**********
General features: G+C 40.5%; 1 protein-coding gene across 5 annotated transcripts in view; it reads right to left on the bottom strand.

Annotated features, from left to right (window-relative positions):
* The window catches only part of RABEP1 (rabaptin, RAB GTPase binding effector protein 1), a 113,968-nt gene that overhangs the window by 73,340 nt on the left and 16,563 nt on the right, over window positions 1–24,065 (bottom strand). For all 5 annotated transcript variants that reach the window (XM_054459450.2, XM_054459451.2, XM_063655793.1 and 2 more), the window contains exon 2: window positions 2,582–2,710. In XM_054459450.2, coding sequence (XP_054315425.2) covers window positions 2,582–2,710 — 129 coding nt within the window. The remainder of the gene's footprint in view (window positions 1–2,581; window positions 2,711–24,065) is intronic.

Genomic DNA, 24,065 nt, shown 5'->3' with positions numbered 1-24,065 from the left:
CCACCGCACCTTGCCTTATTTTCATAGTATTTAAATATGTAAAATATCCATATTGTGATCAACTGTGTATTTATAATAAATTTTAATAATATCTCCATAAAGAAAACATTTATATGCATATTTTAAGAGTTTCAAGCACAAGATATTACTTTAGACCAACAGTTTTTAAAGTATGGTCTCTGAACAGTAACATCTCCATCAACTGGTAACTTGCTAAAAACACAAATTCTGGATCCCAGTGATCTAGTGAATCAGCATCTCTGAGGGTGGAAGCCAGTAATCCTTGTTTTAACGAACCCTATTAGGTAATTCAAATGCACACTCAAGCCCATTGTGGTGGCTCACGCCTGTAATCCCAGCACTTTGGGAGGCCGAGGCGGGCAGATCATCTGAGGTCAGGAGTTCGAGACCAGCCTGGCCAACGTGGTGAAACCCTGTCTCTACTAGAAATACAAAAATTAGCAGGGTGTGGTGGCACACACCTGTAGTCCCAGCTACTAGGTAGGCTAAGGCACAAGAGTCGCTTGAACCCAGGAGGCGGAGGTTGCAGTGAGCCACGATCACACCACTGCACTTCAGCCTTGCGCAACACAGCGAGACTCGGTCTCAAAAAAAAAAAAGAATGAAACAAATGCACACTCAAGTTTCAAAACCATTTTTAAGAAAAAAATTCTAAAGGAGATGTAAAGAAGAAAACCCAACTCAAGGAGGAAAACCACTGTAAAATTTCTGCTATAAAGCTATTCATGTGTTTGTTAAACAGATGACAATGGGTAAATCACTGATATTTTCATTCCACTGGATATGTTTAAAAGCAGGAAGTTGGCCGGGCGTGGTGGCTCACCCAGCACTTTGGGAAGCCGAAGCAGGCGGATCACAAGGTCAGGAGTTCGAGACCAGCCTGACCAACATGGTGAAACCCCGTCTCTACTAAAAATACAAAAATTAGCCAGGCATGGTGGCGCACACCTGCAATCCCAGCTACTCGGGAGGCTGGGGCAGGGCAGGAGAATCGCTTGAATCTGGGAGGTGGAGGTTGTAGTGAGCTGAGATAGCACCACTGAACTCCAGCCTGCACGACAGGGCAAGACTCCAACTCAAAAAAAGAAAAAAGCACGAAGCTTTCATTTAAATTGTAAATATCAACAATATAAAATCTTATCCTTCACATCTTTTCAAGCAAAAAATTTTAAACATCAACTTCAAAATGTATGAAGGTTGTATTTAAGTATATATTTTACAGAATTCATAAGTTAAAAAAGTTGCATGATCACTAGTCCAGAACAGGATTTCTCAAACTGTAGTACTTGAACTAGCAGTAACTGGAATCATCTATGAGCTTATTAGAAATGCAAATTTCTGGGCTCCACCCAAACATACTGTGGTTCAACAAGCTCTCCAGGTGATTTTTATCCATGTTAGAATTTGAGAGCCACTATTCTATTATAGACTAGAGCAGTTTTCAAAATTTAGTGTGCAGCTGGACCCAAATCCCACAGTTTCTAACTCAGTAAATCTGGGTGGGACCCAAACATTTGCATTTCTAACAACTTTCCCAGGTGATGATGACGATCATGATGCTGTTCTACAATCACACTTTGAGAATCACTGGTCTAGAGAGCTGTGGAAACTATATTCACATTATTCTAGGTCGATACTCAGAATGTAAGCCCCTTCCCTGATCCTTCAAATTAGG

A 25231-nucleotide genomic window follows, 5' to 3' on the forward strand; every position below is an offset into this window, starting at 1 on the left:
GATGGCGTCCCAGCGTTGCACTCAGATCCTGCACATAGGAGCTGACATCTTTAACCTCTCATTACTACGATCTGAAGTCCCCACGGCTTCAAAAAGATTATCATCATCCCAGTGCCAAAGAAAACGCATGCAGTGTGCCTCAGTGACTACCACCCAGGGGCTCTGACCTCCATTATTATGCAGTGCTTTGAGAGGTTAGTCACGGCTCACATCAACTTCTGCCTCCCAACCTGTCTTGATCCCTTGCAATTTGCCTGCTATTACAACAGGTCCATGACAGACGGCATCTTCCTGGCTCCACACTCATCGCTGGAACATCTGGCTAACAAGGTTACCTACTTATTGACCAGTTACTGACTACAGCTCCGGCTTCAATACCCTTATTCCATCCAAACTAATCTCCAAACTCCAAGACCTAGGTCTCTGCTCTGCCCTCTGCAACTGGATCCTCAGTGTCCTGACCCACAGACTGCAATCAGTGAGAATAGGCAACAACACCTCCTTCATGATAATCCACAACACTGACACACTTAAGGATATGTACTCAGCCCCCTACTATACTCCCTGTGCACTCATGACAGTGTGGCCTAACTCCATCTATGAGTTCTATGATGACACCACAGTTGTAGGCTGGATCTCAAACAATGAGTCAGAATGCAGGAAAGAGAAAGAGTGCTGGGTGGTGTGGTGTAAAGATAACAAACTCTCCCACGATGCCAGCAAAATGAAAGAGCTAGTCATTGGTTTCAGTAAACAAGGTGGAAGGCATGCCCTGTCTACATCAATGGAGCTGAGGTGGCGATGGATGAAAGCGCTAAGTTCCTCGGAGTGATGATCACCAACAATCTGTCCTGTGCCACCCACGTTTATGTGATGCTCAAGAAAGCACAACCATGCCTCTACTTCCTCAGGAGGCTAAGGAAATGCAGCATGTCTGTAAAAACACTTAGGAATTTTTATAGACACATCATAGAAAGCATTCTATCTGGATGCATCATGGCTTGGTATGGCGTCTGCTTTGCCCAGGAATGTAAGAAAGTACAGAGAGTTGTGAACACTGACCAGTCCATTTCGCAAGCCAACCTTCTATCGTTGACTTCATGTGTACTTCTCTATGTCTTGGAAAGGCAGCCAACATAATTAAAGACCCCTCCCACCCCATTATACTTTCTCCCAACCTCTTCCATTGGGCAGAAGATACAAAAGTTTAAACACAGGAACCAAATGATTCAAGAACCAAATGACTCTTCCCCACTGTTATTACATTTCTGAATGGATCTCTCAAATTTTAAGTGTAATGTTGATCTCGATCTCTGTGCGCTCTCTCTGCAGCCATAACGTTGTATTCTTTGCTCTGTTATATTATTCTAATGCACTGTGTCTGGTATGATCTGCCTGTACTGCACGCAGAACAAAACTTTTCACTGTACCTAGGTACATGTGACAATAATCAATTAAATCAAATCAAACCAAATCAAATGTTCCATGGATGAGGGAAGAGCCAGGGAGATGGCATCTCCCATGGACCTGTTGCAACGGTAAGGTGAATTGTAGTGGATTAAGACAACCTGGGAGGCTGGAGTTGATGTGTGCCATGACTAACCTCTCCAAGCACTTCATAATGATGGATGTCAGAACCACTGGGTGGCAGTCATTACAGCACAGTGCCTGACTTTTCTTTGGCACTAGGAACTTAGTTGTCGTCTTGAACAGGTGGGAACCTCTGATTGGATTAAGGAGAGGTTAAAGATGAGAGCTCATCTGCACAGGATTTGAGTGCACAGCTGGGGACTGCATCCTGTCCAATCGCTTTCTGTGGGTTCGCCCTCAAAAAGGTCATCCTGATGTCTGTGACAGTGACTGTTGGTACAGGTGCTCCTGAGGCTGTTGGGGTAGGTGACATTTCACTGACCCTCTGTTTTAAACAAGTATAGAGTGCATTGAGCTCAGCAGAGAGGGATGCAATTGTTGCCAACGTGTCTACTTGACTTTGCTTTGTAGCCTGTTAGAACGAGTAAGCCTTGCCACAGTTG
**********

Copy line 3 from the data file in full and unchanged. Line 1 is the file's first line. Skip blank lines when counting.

* The window catches only part of RABEP1 (rabaptin, RAB GTPase binding effector protein 1), a 113,968-nt gene that overhangs the window by 73,340 nt on the left and 16,563 nt on the right, over window positions 1–24,065 (bottom strand). For all 5 annotated transcript variants that reach the window (XM_054459450.2, XM_054459451.2, XM_063655793.1 and 2 more), the window contains exon 2: window positions 2,582–2,710. In XM_054459450.2, coding sequence (XP_054315425.2) covers window positions 2,582–2,710 — 129 coding nt within the window. The remainder of the gene's footprint in view (window positions 1–2,581; window positions 2,711–24,065) is intronic.